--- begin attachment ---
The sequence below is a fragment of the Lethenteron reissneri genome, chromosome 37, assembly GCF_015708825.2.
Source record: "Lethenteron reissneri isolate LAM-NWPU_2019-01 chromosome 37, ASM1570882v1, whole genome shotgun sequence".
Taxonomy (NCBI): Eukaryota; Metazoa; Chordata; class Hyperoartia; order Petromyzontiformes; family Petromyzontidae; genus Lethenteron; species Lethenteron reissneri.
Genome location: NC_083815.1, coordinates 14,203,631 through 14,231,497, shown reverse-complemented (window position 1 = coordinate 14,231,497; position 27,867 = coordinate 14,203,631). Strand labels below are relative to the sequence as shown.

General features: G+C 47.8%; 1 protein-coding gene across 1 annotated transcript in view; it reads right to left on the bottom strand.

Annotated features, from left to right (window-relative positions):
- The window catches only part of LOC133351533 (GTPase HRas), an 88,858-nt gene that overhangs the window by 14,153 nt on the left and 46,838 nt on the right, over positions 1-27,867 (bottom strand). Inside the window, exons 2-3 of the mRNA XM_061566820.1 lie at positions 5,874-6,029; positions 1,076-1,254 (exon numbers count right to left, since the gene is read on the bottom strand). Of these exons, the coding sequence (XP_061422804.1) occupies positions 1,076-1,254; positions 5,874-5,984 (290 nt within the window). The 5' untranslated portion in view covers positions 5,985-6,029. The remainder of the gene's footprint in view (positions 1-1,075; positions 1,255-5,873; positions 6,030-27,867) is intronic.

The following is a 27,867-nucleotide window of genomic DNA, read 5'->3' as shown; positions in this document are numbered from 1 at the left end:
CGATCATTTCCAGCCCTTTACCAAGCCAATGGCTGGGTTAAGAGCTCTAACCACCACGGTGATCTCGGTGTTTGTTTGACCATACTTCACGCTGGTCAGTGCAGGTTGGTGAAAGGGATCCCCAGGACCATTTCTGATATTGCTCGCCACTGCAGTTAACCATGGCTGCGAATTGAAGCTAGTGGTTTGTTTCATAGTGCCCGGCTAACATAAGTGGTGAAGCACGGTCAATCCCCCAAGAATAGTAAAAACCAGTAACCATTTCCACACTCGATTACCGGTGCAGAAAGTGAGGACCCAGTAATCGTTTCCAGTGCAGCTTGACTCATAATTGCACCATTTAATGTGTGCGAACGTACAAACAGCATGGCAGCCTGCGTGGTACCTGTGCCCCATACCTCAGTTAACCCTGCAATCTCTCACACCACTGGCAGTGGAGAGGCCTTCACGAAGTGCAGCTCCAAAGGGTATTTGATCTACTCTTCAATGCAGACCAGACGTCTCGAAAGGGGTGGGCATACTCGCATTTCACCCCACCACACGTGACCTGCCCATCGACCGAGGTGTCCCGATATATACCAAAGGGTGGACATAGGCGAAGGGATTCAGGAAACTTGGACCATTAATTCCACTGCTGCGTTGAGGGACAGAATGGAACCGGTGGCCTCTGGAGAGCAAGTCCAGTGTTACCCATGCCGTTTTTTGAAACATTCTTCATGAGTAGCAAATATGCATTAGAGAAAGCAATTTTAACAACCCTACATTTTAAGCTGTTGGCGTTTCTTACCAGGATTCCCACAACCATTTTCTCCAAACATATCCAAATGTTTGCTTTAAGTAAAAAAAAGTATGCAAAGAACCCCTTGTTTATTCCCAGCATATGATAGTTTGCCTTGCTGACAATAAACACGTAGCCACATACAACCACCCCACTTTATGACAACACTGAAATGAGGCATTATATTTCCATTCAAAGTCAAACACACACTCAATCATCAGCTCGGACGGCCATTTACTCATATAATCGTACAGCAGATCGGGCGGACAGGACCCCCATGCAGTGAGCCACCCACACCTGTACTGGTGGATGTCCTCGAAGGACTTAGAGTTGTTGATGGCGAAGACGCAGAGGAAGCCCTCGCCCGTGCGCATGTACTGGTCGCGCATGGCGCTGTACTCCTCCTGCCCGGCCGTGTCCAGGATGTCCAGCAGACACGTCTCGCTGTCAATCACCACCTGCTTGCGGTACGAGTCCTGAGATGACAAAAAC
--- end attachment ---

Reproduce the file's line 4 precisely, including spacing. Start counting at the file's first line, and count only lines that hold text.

Genome location: NC_083815.1, coordinates 14,203,631 through 14,231,497, shown reverse-complemented (window position 1 = coordinate 14,231,497; position 27,867 = coordinate 14,203,631). Strand labels below are relative to the sequence as shown.